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Bolstering Privilege: Reservation Debates During Elections 2014

Bolstering Privilege: Reservation Debates During Elections 2014



Indrajit Roy

fetchPhotoAs political commentators celebrate or bemoan the supposed change in the Indian polity with the ‘advent’ of Narendra Modi, it is important to highlight the fact that political parties were largely silent about social justice during the just-concluded elections. In fact, two of the largest political parties- the party that won the elections as well as the party that lost the government- questioned the appropriateness of the existing policy of affirmative action. Their pronouncements revealed a remarkable apathy towards the cause of social justice and were designed to bolster privilege.

 Caste, discrimination and poverty

 Congress General Secretary Janardhan Dwivedi proposed a month prior to the commencement of the elections that the present scheme of reservations for Scheduled Castes and Scheduled Tribes be done away with and replaced by affirmative action for the economically poor. Such a proposal is based on a flawed understanding of the way in which caste and economic poverty shape one another. Although the Party’s manifesto subsequently assured voters that it would not tinker with the existing system, it is disconcerting that a politician of Dwivedi’s stature could even make such a remark and retain his position in the Congress hierarchy.

The links between caste and poverty are well documented, and can be gleaned from the official data. The official data remains suspect because of deliberate misreporting to show the greater representation of Scheduled Castes (SCs), Scheduled Tribes (STs) and Other Backward Classes (OBCs). Despite this, official data remains an important source of information for the ways in which poverty is disproportionately concentrated among specific caste clusters. Consider the experiences of Dalits, officially classified as SCs, even after six decades of affirmative action. Data from the census of India shows that they make up 16% of the Indian population, but constitute 26% of all agricultural laborers. The Government’s Ministry of Personnel reports that 17% of all its employees are Dalit. However, less than 12%% of the highest-ranking officers and half of all sweepers are Dalit. The overwhelming majority of the country’s manual scavengers are Dalit. Their disproportionate overrepresentation in low-status jobs and underrepresentation in high-status jobs cannot be missed. The 2010-11 Agricultural Census reveals that the average size of land holdings is 1.16 hectares for all social groups, but only 0.80 hectares for Dalits. The Rural Labor Enquiry suggests that, in 2004-5, while 42% of all rural households were landless, as many as 57% of SC rural households were so.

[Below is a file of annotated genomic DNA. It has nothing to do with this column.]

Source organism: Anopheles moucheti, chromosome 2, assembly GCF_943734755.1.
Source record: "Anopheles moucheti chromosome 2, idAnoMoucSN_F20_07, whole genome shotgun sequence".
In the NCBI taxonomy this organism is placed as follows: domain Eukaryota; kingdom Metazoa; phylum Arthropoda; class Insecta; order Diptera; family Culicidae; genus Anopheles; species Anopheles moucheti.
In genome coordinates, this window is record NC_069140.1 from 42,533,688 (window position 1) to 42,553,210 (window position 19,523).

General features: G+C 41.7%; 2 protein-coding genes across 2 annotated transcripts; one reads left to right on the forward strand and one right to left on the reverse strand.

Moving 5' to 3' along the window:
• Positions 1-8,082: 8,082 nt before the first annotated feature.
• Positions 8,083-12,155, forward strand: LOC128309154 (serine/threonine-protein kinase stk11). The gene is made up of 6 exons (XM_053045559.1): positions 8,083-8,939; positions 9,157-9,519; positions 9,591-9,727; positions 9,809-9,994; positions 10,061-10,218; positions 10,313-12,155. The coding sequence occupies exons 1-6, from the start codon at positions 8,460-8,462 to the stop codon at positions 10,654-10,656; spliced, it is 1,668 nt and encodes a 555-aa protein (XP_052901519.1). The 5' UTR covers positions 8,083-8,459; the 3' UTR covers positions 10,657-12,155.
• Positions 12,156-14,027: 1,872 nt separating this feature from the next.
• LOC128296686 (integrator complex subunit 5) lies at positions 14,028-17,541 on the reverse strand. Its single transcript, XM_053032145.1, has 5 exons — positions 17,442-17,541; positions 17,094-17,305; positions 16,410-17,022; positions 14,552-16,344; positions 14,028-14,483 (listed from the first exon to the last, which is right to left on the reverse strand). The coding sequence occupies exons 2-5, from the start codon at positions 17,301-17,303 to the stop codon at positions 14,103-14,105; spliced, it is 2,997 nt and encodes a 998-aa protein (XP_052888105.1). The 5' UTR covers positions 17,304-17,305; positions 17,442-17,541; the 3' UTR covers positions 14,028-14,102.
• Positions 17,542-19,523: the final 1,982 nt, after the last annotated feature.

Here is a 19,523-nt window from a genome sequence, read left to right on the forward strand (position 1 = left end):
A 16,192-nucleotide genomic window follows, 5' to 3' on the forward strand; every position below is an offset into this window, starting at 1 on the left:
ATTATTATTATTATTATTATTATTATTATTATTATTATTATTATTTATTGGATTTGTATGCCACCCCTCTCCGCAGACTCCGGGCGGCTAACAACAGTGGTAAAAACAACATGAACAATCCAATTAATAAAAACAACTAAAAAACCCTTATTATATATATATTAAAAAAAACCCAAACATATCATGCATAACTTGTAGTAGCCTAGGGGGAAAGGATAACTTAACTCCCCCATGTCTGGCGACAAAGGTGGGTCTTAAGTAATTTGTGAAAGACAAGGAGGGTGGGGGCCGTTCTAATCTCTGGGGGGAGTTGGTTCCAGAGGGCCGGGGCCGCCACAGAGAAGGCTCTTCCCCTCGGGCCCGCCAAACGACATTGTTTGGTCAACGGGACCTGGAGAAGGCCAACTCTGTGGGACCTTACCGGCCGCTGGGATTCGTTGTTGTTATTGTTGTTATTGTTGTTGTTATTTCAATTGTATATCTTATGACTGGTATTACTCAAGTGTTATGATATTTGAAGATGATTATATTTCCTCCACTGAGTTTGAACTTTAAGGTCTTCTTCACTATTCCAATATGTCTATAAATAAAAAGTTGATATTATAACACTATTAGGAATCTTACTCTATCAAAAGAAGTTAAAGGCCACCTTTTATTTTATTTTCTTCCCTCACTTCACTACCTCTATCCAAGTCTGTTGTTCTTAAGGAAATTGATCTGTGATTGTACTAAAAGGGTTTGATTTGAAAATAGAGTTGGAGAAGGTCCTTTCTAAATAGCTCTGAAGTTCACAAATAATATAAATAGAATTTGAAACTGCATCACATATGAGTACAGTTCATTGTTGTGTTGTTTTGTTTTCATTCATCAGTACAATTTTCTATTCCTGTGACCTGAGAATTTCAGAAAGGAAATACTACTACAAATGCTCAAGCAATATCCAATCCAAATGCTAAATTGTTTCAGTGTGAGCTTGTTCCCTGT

This is the situation of Dalits. In public sector employment, the situation of OBCs, estimated to be between 41 and 52% of the country’s population is even more dismal. They hold less than 15% of government jobs, according to the 2012 report of the Ministry of Personnel. Again, this data appears to be suspect, in the light of an older 2007 report in the Times of India which pegged the figure for OBC job shares at 5%. It is unlikely that the figures leapt up from 5% to 15% in five years. Nonetheless, even if we accept the 15% figure of the Ministry of Personnel, the same report also notes that OBCs hold only 8.4% of the Grade A jobs.

 On other indicators, they are slightly better-off than Dalits and/ or Adivasis, but fall way behind the privileged communities. Economists Ashwini Deshpande and Rajesh Ramchandran tell us why on the basis of analysing the data generated by the National Sample Survey Organisation (NSSO). The NSSO compiles data according to three social clusters: the SC/ST, OBCs, and ‘Others’. If the Monthly Per Capita Consumption Expenditure (MPCE) for the category of ‘Others’ was ‘ 100, then for SC/STs the figure was ‘ 51 and for OBCs it was ‘ 65. If ‘Others’ earned ‘ 100 annually, OBCs earned ‘ 55 and SC/STs ‘ 42. In terms of educational attainments, OBCs are closer to the SC/STs than they are to the ‘Others’: the gap, in terms of number of years, between OBCs and ‘Others’ is 2.21 whereas that between OBCs and SC/STs is 1.47. In urban areas, which are often celebrated as equalizing spaces, these differentials are even starker. An editorial in the Economic Times compared the distribution of households of these three categories across income levels. They divided the entire population into ten income classes, each with 10% of the households. Less than 5% of Dalits and 7-8% of OBCs were represented in the top decile of households (against the norm of 10%, assuming that inequality- were it to exist- would be randomly distributed across categories). On the other hand, over 15% of the ‘Others’ were represented in the top decile. Note that the category ‘others’ includes groups such as Muslims of underprivileged castes who have historically been marginalized. Thus, the above data in fact understates the extent of inequality prevalent in India today. The inequalities between castes are actually much greater than what the above data indicates.